Colombia’s majority state-owned oil company Ecopetrol has cut its investment plans for the second time this year due to the sharp drop in oil prices, which also means reduced production, CEO Felipe Bayon said May 12.

Ecopetrol’s capex for the year now sits in a range between $2.5 billion and $3 billion, he said.

In the middle of March, the energy company reduced its investment plan for the year to a range of between $3.3 billion and $4.3 billion, down from the original target of $4.5 billion and $5.5 billion.

“Now we are looking at somewhere between $2.5 billion and $3 billion,” Bayon said on a call with investors after the release of the company’s first quarter results.

“We are going to defer investments over time in line with the level of activity,” he added.

Ecopetrol, Colombia’s biggest oil company, reported a 95% plunge in first-quarter net profit, which fell to 133 billion pesos (US$34 million), due to the double shock of plummeting oil prices and surging supply amid falling demand caused by the spread of the novel coronavirus.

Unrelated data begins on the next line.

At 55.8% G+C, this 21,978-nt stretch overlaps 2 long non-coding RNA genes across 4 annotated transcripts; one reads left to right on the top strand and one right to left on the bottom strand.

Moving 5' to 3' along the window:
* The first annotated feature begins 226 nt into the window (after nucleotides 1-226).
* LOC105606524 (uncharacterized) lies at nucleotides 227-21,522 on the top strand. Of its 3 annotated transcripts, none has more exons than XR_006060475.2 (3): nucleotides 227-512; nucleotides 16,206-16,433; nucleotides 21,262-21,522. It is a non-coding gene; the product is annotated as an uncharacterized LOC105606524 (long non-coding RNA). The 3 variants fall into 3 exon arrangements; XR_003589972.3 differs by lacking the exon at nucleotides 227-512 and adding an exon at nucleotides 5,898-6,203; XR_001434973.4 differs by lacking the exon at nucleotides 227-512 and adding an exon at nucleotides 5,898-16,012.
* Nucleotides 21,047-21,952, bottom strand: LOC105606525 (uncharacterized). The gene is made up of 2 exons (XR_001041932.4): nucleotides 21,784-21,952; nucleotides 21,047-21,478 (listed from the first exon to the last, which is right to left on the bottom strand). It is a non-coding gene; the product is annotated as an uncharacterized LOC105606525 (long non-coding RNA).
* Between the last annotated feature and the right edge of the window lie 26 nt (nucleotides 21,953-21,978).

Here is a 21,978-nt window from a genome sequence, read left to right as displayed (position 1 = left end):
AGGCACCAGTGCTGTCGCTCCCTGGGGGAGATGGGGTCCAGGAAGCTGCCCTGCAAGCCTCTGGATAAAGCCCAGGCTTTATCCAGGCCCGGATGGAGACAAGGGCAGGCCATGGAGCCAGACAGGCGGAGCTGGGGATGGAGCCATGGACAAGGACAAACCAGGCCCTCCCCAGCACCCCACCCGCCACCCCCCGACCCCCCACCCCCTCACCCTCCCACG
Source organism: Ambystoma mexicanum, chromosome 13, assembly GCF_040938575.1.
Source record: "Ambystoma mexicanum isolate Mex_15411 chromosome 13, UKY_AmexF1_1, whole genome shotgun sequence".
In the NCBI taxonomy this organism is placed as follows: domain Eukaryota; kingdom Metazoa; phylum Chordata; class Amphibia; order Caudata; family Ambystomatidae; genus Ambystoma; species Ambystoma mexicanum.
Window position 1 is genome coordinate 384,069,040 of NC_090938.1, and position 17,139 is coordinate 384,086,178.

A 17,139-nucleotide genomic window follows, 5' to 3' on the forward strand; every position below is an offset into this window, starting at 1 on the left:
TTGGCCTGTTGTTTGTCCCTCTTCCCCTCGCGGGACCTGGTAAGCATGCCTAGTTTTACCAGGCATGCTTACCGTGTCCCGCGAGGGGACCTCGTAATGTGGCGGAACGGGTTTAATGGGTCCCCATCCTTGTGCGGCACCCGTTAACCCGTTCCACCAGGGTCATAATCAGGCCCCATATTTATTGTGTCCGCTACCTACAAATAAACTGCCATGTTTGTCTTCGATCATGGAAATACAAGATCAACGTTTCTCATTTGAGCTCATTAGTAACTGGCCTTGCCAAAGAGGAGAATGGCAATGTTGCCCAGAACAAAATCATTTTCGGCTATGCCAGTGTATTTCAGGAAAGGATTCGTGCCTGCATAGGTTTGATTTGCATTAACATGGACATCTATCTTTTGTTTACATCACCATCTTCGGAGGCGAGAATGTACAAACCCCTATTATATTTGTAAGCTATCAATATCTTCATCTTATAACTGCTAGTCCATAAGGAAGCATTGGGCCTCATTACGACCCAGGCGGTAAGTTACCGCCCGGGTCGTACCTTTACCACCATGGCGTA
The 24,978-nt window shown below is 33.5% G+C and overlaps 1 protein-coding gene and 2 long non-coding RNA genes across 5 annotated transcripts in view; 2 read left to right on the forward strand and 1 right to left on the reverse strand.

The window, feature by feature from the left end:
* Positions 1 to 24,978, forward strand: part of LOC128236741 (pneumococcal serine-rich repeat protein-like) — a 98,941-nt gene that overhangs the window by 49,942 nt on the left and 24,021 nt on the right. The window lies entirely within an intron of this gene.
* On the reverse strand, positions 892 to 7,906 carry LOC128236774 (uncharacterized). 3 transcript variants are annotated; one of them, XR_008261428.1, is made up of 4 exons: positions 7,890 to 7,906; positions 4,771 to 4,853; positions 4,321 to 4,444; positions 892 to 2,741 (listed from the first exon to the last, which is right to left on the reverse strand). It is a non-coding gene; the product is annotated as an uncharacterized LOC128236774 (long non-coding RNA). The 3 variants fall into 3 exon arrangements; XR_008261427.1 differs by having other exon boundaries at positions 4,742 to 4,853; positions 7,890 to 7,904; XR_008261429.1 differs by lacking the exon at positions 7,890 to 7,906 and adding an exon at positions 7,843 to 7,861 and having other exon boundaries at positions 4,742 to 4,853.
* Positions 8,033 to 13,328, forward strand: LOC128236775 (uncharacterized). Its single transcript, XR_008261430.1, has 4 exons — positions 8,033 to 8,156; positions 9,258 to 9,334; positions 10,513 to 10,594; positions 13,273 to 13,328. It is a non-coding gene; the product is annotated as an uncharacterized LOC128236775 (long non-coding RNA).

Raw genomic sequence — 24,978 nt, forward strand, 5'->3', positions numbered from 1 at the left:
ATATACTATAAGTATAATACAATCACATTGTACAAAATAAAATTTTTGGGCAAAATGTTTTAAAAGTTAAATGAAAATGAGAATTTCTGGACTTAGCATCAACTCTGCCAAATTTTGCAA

The company has reduced its production outlook for the year to a range of between 660,000 and 710,000 barrels of oil equivalent per day (boe/d), down from a previous target of around 750,000 boe/d.

Ecopetrol shares on the Colombian stock exchange rose 0.48% early in the session to 2,075 pesos.

“The criteria we have taken into account is to assure that all the projects that have an important profitability in terms of production, which are the greatest generators of cash and which best protect reserves, have the corresponding financing,” said Jaime Caballero, Ecopetrol’s vice president of finance.

Bayon warned the rest of 2020 will be difficult for the company.

The challenges facing Ecopetrol have been echoed around the region. Mexico’s Pemex recently reported a roughly $24 billion first-quarter loss and Brazil’s Petrobras scrapped its debt reduction target.

“The second and third quarters are definitely going to be very hard because we are not seeing demand, it has been destroyed, although there has been some minor recovery,” Bayon said.

($1 = 3,901.34 pesos)